Trains in Japan can get pretty hot and sweaty even without the sweltering summer heat mixed in, and some commuters have voiced concerns about the conditions on trains that have to wait at the station for more than the usual barely-enough-time-to-get-on-and-off 30 seconds. However, one of Japan’s major rail companies has come up with an innovative solution to keep passengers a mite cooler.
To keep the cool in their carriages, JR East (East Japan Railway Company) has implemented a new system on their trains departing from stations such as Tokyo and Shinagawa along the Tokaido Line. The usually open doors remain CLOSED before departure, requiring passengers to physically press a button to open the doors and board the train.
Trains starting out from Tokyo Station usually wait at the station for around 10 minutes prior to departure with the doors open so that passengers can hop on and take a seat. According to JR East, people were complaining of hot air in the carriages, and the air conditioning being insufficient. This might sound a bit pathetic, but anyone who’s experienced Japan’s brutally hot and humid summers will no doubt sympathise.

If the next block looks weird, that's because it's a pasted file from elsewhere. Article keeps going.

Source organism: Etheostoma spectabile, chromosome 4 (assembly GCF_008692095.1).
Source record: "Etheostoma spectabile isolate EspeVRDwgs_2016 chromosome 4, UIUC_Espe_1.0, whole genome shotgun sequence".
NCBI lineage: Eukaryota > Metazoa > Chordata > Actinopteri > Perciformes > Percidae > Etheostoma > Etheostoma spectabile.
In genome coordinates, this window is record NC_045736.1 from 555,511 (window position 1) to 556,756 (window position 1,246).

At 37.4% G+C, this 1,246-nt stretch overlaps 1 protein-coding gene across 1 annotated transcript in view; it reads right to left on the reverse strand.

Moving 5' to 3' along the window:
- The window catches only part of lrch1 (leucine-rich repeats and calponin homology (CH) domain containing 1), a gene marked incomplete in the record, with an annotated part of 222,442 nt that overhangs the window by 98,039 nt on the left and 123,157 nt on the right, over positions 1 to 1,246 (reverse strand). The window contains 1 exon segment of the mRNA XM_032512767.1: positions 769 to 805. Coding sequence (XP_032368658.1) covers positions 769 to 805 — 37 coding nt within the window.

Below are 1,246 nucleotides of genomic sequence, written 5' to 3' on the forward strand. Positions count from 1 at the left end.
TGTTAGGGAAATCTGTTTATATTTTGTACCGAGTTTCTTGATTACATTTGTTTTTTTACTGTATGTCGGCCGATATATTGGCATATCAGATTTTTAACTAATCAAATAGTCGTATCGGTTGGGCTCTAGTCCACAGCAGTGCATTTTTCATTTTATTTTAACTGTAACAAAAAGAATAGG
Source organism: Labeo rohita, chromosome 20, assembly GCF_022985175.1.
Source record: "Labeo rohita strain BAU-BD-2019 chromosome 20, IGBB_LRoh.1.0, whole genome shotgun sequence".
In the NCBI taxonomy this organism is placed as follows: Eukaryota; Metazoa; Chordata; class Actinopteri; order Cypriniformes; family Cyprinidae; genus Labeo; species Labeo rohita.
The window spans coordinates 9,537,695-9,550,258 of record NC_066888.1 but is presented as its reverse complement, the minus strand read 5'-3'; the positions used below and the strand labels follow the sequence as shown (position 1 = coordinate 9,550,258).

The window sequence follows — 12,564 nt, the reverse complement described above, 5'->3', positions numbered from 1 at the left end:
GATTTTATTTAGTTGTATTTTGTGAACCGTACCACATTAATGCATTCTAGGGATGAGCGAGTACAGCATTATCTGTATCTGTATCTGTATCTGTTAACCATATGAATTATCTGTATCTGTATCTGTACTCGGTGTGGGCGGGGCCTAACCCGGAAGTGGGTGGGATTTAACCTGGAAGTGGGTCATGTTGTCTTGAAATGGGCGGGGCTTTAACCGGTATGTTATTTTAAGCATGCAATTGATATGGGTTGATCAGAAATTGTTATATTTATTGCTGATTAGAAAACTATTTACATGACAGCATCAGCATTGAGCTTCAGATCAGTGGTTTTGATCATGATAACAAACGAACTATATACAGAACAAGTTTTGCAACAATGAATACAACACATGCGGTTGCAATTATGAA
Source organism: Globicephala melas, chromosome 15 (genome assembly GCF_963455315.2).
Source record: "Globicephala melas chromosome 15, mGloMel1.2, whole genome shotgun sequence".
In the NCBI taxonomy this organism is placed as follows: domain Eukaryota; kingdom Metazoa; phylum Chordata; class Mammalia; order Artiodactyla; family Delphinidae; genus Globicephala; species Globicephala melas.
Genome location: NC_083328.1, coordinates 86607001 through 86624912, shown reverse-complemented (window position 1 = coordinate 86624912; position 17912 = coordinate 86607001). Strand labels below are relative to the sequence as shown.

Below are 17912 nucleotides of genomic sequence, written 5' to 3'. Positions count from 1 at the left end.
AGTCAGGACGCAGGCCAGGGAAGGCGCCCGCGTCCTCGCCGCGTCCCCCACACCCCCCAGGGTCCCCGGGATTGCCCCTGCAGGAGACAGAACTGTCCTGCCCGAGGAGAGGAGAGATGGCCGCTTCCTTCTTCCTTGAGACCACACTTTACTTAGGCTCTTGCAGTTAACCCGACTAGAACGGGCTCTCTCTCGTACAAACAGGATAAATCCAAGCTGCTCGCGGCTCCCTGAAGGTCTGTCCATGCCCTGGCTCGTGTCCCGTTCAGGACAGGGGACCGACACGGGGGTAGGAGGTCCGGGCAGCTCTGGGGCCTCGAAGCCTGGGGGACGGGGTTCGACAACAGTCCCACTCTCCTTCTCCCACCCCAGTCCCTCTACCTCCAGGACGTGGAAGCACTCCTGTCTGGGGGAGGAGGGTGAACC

So, starting from Aug 19, passengers were able to manually push a button next to the train door to open them at five stations along the Tokaido Line. JR has also introduced this system onto some trains at Ueno Station, and is deliberating whether to expand it further based on the response from commuters. As well as keeping people from being overwhelmed by the heat, it also has the added bonus of potentially reducing cooling costs and making the trains more environmentally friendly.
Since the implementation, there’s been no confusion reported and commuters seems to be taking to the change like ducks to water.
Read more stories from RocketNews24. -- Eight Great Tips for Getting a Seat on Japan’s Crowded Trains -- Commuter Train Operates while Carriage Doors Remain Open -- Illustrated Guide to the 12 Creatures That Haunt the Crowded Trains of Tokyo© RocketNews24